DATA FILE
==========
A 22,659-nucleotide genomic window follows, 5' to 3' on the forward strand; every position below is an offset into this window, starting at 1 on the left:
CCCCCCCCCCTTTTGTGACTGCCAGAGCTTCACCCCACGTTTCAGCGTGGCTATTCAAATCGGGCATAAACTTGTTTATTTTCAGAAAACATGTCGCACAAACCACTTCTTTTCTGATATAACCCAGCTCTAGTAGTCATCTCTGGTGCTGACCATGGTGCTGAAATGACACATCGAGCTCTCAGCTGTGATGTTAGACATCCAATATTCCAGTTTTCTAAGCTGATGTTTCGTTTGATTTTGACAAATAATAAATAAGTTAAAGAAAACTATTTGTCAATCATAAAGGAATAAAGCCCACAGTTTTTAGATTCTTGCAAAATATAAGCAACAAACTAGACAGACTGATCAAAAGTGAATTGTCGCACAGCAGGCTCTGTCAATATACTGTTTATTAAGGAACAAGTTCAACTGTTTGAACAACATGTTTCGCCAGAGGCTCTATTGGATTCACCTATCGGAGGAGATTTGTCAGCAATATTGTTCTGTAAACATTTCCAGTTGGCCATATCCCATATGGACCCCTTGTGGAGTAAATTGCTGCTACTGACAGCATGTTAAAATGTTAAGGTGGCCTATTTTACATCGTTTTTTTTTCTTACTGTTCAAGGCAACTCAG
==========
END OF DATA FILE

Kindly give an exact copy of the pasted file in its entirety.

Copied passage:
A 22,659-nucleotide genomic window follows, 5' to 3' on the forward strand; every position below is an offset into this window, starting at 1 on the left:
CCCCCCCCCCTTTTGTGACTGCCAGAGCTTCACCCCACGTTTCAGCGTGGCTATTCAAATCGGGCATAAACTTGTTTATTTTCAGAAAACATGTCGCACAAACCACTTCTTTTCTGATATAACCCAGCTCTAGTAGTCATCTCTGGTGCTGACCATGGTGCTGAAATGACACATCGAGCTCTCAGCTGTGATGTTAGACATCCAATATTCCAGTTTTCTAAGCTGATGTTTCGTTTGATTTTGACAAATAATAAATAAGTTAAAGAAAACTATTTGTCAATCATAAAGGAATAAAGCCCACAGTTTTTAGATTCTTGCAAAATATAAGCAACAAACTAGACAGACTGATCAAAAGTGAATTGTCGCACAGCAGGCTCTGTCAATATACTGTTTATTAAGGAACAAGTTCAACTGTTTGAACAACATGTTTCGCCAGAGGCTCTATTGGATTCACCTATCGGAGGAGATTTGTCAGCAATATTGTTCTGTAAACATTTCCAGTTGGCCATATCCCATATGGACCCCTTGTGGAGTAAATTGCTGCTACTGACAGCATGTTAAAATGTTAAGGTGGCCTATTTTACATCGTTTTTTTTTCTTACTGTTCAAGGCAACTCAG